Pre-Raphaelite Art

~ Women of Passion in the Victorian Age ~

Founded in London in 1848, the Pre-Raphaelite movement has been called the first avant-garde art movement.  Pre-Raphaelite artists wished to reform the mechanistic approach to art adopted by the Mannerists and sought a return to the abundant detail, intense colors, and complex compositions of Italian art of the late Middle Ages and early Renaissance.  They rejected the rationalism of the Renaissance, epitomized by Raphael, and focused on works of spiritual depth, devotion to truth, and detailed representation of the natural world.

Elizabeth Eleanor Siddal Rosetti (1829 - 1862), a beautiful young Englishwoman with copper-colored tresses, was the model for many of the Pre-Raphaelite works; she was painted and drawn extensively by artists of the Pre-Raphaelite Brotherhood.  She was engaged to Dante Gabriel Rossetti for ten years before they married in 1860.  Sadly, Elizabeth gave birth to a stillborn daughter in 1861, then died during her second pregnancy in 1862.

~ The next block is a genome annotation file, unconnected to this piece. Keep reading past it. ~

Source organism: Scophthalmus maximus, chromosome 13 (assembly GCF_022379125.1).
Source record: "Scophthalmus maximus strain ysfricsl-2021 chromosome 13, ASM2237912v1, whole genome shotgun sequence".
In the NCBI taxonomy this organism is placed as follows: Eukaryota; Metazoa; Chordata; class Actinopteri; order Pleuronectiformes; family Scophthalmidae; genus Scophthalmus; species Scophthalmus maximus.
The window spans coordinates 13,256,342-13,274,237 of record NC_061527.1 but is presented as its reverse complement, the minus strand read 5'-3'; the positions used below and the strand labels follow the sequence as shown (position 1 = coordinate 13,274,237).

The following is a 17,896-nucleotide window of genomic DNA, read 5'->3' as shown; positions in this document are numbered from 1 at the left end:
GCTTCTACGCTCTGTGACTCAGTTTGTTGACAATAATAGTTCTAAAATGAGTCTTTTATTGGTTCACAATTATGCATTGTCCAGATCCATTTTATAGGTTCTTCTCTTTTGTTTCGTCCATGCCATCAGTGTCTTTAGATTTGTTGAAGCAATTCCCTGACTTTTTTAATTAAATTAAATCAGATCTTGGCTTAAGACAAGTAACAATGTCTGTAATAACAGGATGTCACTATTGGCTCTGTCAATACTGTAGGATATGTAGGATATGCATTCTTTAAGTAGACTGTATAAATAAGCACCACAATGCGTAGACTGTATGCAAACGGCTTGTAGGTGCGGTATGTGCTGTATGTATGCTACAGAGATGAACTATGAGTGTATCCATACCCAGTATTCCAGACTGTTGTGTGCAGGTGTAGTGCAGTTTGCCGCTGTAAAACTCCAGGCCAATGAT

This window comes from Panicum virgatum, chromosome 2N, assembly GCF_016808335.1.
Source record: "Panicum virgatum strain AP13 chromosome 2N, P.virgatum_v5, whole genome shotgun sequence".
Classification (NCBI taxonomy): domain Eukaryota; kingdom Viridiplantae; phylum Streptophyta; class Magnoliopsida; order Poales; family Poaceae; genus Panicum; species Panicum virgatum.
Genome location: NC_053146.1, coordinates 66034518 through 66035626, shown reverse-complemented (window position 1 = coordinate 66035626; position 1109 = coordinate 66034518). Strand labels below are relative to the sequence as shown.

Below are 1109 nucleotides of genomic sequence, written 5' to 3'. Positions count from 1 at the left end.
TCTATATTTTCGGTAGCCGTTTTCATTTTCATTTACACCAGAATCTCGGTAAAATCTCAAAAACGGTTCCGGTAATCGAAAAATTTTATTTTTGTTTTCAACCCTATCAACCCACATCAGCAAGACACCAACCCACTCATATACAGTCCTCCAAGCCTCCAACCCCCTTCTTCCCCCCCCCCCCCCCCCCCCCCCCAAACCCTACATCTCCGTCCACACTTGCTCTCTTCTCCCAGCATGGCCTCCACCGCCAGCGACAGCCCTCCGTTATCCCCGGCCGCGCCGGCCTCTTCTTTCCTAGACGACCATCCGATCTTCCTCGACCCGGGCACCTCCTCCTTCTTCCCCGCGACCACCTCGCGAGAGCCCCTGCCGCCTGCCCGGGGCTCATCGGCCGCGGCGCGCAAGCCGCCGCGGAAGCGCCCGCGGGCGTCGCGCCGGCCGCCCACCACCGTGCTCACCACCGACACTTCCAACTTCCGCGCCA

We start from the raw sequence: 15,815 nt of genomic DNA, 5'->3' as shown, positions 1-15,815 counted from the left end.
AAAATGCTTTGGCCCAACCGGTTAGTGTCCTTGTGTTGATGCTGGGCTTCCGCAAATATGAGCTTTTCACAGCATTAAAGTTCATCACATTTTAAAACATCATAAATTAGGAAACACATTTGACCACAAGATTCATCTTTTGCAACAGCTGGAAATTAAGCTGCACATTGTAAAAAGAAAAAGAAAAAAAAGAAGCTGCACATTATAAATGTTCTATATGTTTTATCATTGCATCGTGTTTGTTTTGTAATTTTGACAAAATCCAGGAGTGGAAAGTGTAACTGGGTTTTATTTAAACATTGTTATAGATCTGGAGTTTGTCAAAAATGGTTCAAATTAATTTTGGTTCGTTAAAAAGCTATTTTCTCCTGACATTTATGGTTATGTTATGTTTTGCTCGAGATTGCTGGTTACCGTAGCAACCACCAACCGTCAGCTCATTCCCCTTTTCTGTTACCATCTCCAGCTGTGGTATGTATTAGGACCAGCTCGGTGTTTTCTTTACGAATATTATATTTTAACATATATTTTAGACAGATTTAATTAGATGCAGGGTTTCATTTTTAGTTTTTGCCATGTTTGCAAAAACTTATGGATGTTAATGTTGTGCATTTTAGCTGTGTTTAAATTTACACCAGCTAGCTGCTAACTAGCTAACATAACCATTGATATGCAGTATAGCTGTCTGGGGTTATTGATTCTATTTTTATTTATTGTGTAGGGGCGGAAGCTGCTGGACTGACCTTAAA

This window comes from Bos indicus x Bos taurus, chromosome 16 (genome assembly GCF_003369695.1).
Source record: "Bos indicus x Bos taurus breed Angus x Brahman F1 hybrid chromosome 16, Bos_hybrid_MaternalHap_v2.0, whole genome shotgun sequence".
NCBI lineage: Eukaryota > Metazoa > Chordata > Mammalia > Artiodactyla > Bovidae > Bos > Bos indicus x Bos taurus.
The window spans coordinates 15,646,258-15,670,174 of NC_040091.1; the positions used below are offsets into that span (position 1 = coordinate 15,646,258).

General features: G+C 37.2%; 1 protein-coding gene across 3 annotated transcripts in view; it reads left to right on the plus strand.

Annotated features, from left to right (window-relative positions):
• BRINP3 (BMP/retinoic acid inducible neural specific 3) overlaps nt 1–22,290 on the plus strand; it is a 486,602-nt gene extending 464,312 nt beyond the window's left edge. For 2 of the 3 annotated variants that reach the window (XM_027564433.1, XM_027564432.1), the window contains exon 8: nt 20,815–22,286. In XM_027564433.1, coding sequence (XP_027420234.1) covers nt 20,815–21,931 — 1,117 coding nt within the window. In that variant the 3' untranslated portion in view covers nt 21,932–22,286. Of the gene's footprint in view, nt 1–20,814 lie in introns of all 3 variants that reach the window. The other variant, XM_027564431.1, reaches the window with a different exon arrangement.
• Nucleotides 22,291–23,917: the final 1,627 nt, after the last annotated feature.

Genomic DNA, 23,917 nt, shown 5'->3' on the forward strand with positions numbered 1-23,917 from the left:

"The Holy Grail"    Dante Gabriel Rosetti, 1860



"The Martyr of Solway"                  John Everett Millais, 1871


"Ophelia"                             John Everett Millais, 1852

"St. Catherine of Alexandria"     Stained Glass by Edward Burne-Jones, ca 1860


  "Ophelia"             Arthur Hughes, 1865 


 "The Fair Face of Woman"

 Sophie Anderson



Marcus Stone, 1888             John William Waterhouse, 1894


"Windflowers"          John William Waterhouse, 1903 



  "Hesiod Listening to the Inspiration of the Muse"          Edmond Aman-Jean



 "Helen of Troy"     Evelyn de Morgan, 1898



 Florida Water bottle label, ca. 1880







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